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Discussion in 'DCC & Electronics' started by MasonJar, May 25, 2004.
also use a small pc of shrink tube over light, will save you putting another antenna on cab roof.
im getting ready to get dcc my self and have heard that if your put a dc loco on a dcc track it will burn out the engine cuz dcc is a full 18 volts. it seems that some dcc systems have a setting for dc locos usually adresss 00 but just be warned masonjar you would wanna blow any engines up! (im not totally sure how acurate this info is so someone correct me if im wrong)
It all depends what brand and model DCC command you have as far as to the constant voltage on the track. Like my "Digitrax Zephyr" is fixed at 13.7 volts DCC, measured with "Tony's Train Xchange" 'RRampMeter'. ( do not measure DCC track voltage with a regular VOM ( Volt-Ohm-Meter ) for they will not measure the right voltage. "Tony's" does. On other larger DCC command stations you can regulate your voltage in different voltage ranges ( I think up to 23 Volts DCC, but I'm not to sure of that ) You can enter 00 and run a ( one only ) standard DC engine with no worry about burning it up, but the draw backs are you do not want to park it very long unless it's on an isolated section of track ( ie: a block ) for you will hear a humming sound and allthough I've not tried it I understand then you may burn it out. And whats this about melting plastic from not dimming the headlight Never heard of such an animal I've had model trains for 25 years and allthough I've burned out quite a few bulbs I've never had any headlight bulbs ( 12/16 volt ) melt plastic and no resistors behind them either ( Before DCC days ), and with DCC you can turn on & off the lights as you wish. My new ( 4 years old ) HO DCC layouts engines have been converted to LED lights.......except BLI 4-8-4 as it is factory LED ( no heat there ) Allso some decoders you can dim your headlights. I've a BLI ATSF 4-8-4 Northern that has its light dimmed by default ( LED allso ) while idleing and will brighten ( and I do mean BRIGHT ) as soon as you give it throttle. And OOOHHHooooo the sound---------Yeah.
On the Lenz Set-90 and Set-100 the input voltage should be 15 volts and they have adjustable output voltages.
This is from the Lenz site.
Hope this helps.
Same for me. That sound ability and its quality really was the final push to transition to DCC. In fact, it was a Reading RR Spectrum 2-8-0 that a friend showed me at his club. A few years later (a couple months ago), he just handed me a broken 2-8-0 in WM "Fireball" scheme. I sent it back, and low and behold, two weeks later I was running a brand new ATSF 2-8-0! Because I didn't spend anything on the loco (besides the $20 service fee), I was able to get the Soundtraxx decoder. I loved the install! *lol* So easy.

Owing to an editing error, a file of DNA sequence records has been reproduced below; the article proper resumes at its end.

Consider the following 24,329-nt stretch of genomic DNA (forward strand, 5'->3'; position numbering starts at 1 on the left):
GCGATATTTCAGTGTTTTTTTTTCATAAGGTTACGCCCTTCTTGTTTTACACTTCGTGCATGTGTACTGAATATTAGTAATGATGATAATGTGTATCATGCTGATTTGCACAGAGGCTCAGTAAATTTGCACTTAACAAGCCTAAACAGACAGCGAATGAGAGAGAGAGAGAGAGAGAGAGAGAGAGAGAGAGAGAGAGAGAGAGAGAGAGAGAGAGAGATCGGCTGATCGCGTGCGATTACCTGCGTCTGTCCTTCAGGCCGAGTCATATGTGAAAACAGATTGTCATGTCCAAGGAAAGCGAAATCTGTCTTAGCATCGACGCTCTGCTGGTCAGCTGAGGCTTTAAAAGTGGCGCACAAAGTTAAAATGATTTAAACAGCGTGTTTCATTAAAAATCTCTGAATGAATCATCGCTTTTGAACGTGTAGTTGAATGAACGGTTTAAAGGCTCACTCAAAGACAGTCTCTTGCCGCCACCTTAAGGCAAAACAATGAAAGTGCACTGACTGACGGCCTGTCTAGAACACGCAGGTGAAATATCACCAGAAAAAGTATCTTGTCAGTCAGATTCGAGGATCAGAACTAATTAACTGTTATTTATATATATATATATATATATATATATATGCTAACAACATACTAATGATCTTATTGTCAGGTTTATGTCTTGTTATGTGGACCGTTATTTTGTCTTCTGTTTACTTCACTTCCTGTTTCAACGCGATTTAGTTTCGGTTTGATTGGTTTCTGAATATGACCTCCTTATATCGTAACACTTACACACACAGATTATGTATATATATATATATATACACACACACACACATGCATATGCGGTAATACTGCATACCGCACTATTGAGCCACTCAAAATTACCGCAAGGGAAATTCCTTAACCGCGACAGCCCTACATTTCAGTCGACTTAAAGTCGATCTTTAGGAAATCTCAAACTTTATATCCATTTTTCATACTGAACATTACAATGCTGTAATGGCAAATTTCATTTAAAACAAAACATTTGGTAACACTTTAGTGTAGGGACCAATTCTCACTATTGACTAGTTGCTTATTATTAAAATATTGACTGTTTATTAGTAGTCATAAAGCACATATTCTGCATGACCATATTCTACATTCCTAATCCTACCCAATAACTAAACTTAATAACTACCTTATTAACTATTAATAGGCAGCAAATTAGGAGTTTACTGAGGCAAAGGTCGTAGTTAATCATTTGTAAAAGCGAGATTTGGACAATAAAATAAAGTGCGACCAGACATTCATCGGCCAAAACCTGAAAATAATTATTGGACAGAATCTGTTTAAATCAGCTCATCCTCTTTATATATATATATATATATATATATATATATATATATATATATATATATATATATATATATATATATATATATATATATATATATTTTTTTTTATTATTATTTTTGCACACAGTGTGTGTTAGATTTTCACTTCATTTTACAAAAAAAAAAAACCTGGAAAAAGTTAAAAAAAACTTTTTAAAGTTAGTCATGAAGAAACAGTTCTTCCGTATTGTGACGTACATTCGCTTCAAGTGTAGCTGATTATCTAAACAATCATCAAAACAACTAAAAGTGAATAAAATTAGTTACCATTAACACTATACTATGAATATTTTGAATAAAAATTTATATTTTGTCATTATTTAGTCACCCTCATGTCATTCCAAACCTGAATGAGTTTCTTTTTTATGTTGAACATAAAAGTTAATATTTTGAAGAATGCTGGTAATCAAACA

Hang on there my friend. It is definately worth the wait.
While we're on the subject, does anyone know how hard it is to put a decoder in an Athearn AMD-103?
$30 below retail. Nice guy. Good luck.
From personal experience, I would agree this is what's on the Lenz site, however, I would also offer a personal experience which has been confirmed by others.
If you wish to change the output voltage, as I did, to 12V output.. any voltage difference between input and output (either up or down) is dissipated as heat from the Lenz Command Station.
A greater than 2v difference WILL generate enough heat to potentially shut down the Command station from an over temperature situation unless you have a fan cooling it, or its winter here in Canada
I set my Lenz 100 to output 12V and with a 15V suppy I was getting intermittant temperature shutdowns after about 90mins operating.
I recently purchased a 12V AC 5A power supply to use, and now the system will sit there quite happily for 2 days (longest I accidentally left it on) with no overtemp shutdown.
It really is worth balancing the input voltage to your output voltage for optimal performance.
Having said that, although I know some others have found similar, I am sure this doesn't affect others.. its one of those maybe scenarios
I have MagnaForce 15v power supply powering my Lenz 100 (unaltered output, so presumably 12v) and have never had a shutdown problem. Certainly no problems during prolonged sessions, and I've also accidentally left the thing on for 36-48 hours at a stretch with nary an issue.
Lenz 100 minimum 11v to track maximum 22v to track but as delivered, 16V to track.. therefore you are within 2v of the supply, therefore no problems.